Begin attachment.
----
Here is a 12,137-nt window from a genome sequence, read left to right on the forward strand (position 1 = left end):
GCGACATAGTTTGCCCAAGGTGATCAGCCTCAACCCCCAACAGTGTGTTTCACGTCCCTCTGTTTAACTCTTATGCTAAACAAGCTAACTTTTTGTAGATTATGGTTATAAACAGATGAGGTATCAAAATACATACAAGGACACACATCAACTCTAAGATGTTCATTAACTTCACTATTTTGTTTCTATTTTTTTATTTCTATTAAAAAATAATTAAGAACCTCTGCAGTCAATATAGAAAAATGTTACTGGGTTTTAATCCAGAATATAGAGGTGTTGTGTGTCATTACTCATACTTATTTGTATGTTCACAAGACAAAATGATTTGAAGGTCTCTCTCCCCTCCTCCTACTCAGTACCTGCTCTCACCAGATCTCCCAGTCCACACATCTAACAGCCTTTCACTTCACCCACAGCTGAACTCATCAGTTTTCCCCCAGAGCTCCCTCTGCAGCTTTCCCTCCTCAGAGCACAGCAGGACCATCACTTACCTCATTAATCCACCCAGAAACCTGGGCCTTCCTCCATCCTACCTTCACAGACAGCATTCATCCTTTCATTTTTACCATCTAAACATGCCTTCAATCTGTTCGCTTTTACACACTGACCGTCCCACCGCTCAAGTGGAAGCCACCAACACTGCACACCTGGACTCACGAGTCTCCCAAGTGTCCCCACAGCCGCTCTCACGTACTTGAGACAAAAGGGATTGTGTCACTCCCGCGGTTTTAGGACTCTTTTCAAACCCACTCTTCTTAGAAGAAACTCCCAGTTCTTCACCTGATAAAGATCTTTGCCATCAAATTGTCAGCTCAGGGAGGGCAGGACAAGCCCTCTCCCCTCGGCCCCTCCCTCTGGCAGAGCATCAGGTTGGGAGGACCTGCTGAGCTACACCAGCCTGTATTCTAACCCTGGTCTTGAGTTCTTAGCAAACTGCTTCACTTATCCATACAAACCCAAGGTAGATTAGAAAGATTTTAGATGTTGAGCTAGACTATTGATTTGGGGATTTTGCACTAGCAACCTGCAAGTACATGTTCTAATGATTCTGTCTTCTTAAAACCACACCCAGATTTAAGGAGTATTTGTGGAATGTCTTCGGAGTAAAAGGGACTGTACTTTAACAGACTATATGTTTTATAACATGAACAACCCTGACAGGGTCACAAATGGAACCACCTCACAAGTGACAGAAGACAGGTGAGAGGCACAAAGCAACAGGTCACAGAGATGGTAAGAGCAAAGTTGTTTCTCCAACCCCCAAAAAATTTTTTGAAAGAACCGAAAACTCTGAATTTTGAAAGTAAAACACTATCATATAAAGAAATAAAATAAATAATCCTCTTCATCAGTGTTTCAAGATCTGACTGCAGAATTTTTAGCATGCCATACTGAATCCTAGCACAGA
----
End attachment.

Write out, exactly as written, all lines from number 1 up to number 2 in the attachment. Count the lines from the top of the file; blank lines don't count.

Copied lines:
Here is a 12,137-nt window from a genome sequence, read left to right on the forward strand (position 1 = left end):
GCGACATAGTTTGCCCAAGGTGATCAGCCTCAACCCCCAACAGTGTGTTTCACGTCCCTCTGTTTAACTCTTATGCTAAACAAGCTAACTTTTTGTAGATTATGGTTATAAACAGATGAGGTATCAAAATACATACAAGGACACACATCAACTCTAAGATGTTCATTAACTTCACTATTTTGTTTCTATTTTTTTATTTCTATTAAAAAATAATTAAGAACCTCTGCAGTCAATATAGAAAAATGTTACTGGGTTTTAATCCAGAATATAGAGGTGTTGTGTGTCATTACTCATACTTATTTGTATGTTCACAAGACAAAATGATTTGAAGGTCTCTCTCCCCTCCTCCTACTCAGTACCTGCTCTCACCAGATCTCCCAGTCCACACATCTAACAGCCTTTCACTTCACCCACAGCTGAACTCATCAGTTTTCCCCCAGAGCTCCCTCTGCAGCTTTCCCTCCTCAGAGCACAGCAGGACCATCACTTACCTCATTAATCCACCCAGAAACCTGGGCCTTCCTCCATCCTACCTTCACAGACAGCATTCATCCTTTCATTTTTACCATCTAAACATGCCTTCAATCTGTTCGCTTTTACACACTGACCGTCCCACCGCTCAAGTGGAAGCCACCAACACTGCACACCTGGACTCACGAGTCTCCCAAGTGTCCCCACAGCCGCTCTCACGTACTTGAGACAAAAGGGATTGTGTCACTCCCGCGGTTTTAGGACTCTTTTCAAACCCACTCTTCTTAGAAGAAACTCCCAGTTCTTCACCTGATAAAGATCTTTGCCATCAAATTGTCAGCTCAGGGAGGGCAGGACAAGCCCTCTCCCCTCGGCCCCTCCCTCTGGCAGAGCATCAGGTTGGGAGGACCTGCTGAGCTACACCAGCCTGTATTCTAACCCTGGTCTTGAGTTCTTAGCAAACTGCTTCACTTATCCATACAAACCCAAGGTAGATTAGAAAGATTTTAGATGTTGAGCTAGACTATTGATTTGGGGATTTTGCACTAGCAACCTGCAAGTACATGTTCTAATGATTCTGTCTTCTTAAAACCACACCCAGATTTAAGGAGTATTTGTGGAATGTCTTCGGAGTAAAAGGGACTGTACTTTAACAGACTATATGTTTTATAACATGAACAACCCTGACAGGGTCACAAATGGAACCACCTCACAAGTGACAGAAGACAGGTGAGAGGCACAAAGCAACAGGTCACAGAGATGGTAAGAGCAAAGTTGTTTCTCCAACCCCCAAAAAATTTTTTGAAAGAACCGAAAACTCTGAATTTTGAAAGTAAAACACTATCATATAAAGAAATAAAATAAATAATCCTCTTCATCAGTGTTTCAAGATCTGACTGCAGAATTTTTAGCATGCCATACTGAATCCTAGCACAGA